Date: Wed, 27 Jul 94 09:45:08 +1000 From: ANDY WALSH <awalsh at ozemail.com.au> Subject: In defence of Igloos Richard Webb mentioned Igloo coolers becoming "slagified" by hot mashes. I presume he did not use his cooler since he took it back for a refund. I have been mashing in an Igloo for some months now and have never had a problem with high temps. Admitedly I have not seen the temp specification Richard mentioned, but in practice, the thing is fine for mashing in, for all you would be Inuits. I also have a Gott and prefer the Igloo, as it is easier to fit a decent tap down the bottom to replace the crummy momentary action push button type both come equipped with. This is simply because the Igloo has flattened off the bit where the tap is, and the Gott is rounded, so harder to get a water tight seal with a washer. I also prefer the lid on the Igloo, which is an interference fit, and less fiddly than the screw on Gott. BTW, My Gott is labelled "Rubbermaid Gott" and is blue. I thought Rubbermaid and Gott were supposed to be different brands, and that Gotts were supposed to be orange? As I purchased it in Australia, it is possibly very old stock, so different to the usual available in the US. In fact, I have just sold the Gott and plan on buying another Igloo! ***************************************************************************** Aidan Heerdegen asked about specific heats of grain. I use hot water infusions for raising my temps in my Igloo and use the figures: S=4.2KJ/K/kg for water and grain as 0.4 times that or 1.7KJ/K/Kg. These figures were in a recent Zymurgy and seem to work, but heat losses will vary depending upon aparatus and technique, so you must always use either hotter water than calculated or more of it. If you want to be anal your water should be preboiled to remove oxygen, but I do not and have not noticed the effects of HSA. In practice, the calculations are of limited use, and I either infuse water at about 8C hotter than my strike temperature until the desired temp is reached (this gives around 1 quart per pound in my setup), or in the case of mashout, add boiling water (gently and slowly, whilst mixing) until 77C is reached or when I run out of room in my Igloo (10 g). The whole wort is still pretty acidic at this stage so tannin leaching is not a problem. I also do not sparge as the extra water volume from this infusion mashout means you'll have too much wort if you sparge. You do require 15% more grain. Alternatively you can sparge your mash,(in place of infusion mashout) for better extract if you want that. Infusion mashouts are simpler though, and produce beer at least as good. This technique also eliminates the need to transfer the mash to a separate lauter tun. I use Phil's Phalse bottom and highly recommend it. How do others use their coolers? Like me, or do you take the grain out to heat it up to mashout, then put it back again for sparging? Or do you mash in a separate (heatable) pot, and just sparge in your cooler? There's been a lot of discussion recently on the wonderful Gott, but less on exact techniques. The lack of an available internal heat source is a problem, and I would certainly be interested to hear your comments. Andy. Return to table of contents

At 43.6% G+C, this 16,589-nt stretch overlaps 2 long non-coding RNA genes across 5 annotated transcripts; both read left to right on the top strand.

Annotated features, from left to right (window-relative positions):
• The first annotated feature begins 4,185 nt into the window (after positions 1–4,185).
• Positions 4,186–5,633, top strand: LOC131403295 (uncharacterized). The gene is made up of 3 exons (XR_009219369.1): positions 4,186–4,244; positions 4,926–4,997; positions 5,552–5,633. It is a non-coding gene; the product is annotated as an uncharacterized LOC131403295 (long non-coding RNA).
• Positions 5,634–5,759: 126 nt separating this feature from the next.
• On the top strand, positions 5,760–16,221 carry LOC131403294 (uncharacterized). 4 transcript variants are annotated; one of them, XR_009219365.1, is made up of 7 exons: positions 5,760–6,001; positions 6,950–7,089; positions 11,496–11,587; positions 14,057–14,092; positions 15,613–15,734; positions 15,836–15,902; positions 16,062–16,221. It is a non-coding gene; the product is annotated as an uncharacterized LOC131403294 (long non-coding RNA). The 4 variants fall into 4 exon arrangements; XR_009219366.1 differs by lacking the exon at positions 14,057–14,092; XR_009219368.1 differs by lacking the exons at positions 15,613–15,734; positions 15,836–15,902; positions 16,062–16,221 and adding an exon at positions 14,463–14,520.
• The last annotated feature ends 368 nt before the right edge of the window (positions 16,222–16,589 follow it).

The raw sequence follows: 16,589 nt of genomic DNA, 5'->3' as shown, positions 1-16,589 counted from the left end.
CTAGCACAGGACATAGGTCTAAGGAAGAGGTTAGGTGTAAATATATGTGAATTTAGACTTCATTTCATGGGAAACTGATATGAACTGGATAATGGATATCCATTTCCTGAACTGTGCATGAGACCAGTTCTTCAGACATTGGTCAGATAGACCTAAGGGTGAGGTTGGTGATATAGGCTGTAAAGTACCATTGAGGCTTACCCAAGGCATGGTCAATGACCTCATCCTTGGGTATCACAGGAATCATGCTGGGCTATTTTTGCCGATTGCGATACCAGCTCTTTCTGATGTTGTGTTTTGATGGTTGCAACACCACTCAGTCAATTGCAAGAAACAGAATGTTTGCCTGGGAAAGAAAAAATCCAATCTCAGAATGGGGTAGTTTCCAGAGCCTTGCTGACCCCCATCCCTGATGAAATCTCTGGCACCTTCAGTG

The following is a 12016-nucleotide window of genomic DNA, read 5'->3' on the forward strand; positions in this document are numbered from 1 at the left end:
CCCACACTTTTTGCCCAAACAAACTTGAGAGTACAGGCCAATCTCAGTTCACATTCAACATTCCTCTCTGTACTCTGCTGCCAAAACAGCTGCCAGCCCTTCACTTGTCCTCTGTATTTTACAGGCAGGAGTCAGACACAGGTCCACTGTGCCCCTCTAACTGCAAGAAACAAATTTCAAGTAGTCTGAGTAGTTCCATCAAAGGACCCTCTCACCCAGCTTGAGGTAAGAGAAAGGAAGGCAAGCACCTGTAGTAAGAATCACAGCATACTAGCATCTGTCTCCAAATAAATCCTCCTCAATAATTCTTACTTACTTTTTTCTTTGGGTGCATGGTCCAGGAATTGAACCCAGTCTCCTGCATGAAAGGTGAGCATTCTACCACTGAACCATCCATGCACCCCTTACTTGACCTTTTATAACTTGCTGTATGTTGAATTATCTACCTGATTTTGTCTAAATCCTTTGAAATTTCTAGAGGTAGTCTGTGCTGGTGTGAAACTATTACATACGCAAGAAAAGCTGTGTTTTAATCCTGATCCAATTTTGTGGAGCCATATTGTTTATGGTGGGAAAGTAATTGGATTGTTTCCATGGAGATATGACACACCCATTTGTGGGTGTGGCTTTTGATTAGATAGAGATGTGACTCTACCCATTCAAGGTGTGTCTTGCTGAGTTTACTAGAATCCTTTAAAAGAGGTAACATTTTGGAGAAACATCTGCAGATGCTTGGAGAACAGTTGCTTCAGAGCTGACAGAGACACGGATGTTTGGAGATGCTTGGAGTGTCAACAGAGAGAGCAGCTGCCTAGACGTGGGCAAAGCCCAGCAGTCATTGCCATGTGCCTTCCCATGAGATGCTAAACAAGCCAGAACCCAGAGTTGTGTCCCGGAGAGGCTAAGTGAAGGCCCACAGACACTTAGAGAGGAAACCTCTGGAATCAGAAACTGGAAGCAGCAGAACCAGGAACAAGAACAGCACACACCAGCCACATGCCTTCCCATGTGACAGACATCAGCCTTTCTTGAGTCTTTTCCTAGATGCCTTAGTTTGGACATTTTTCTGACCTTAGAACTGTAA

Date: Wed, 27 Jul 94 09:45:05 +1000 From: ANDY WALSH <awalsh at ozemail.com.au> Subject: Fridges as heaters! Has anyone considered using a fridge to keep your fermenting beer warm in winter? If you were to construct an insulated box to go *behind* the fridge, encompassing the heat exchange coils, with enough room for your fermenters in there as well, you would have a warm room. If you use the same air-conditioning thermostat you use to keep your lagers cool in summer (inside the fridge) to monitor the rear enclosure temperature, you could keep your finished beer cool inside the fridge (hopefully it won't freeze - you could always leave the door open!) and your fermenting beer just right. I know aquarium heaters are simpler, but this is kind of elegant, if it's possible. Any comments? Andy (again). Return to table of contents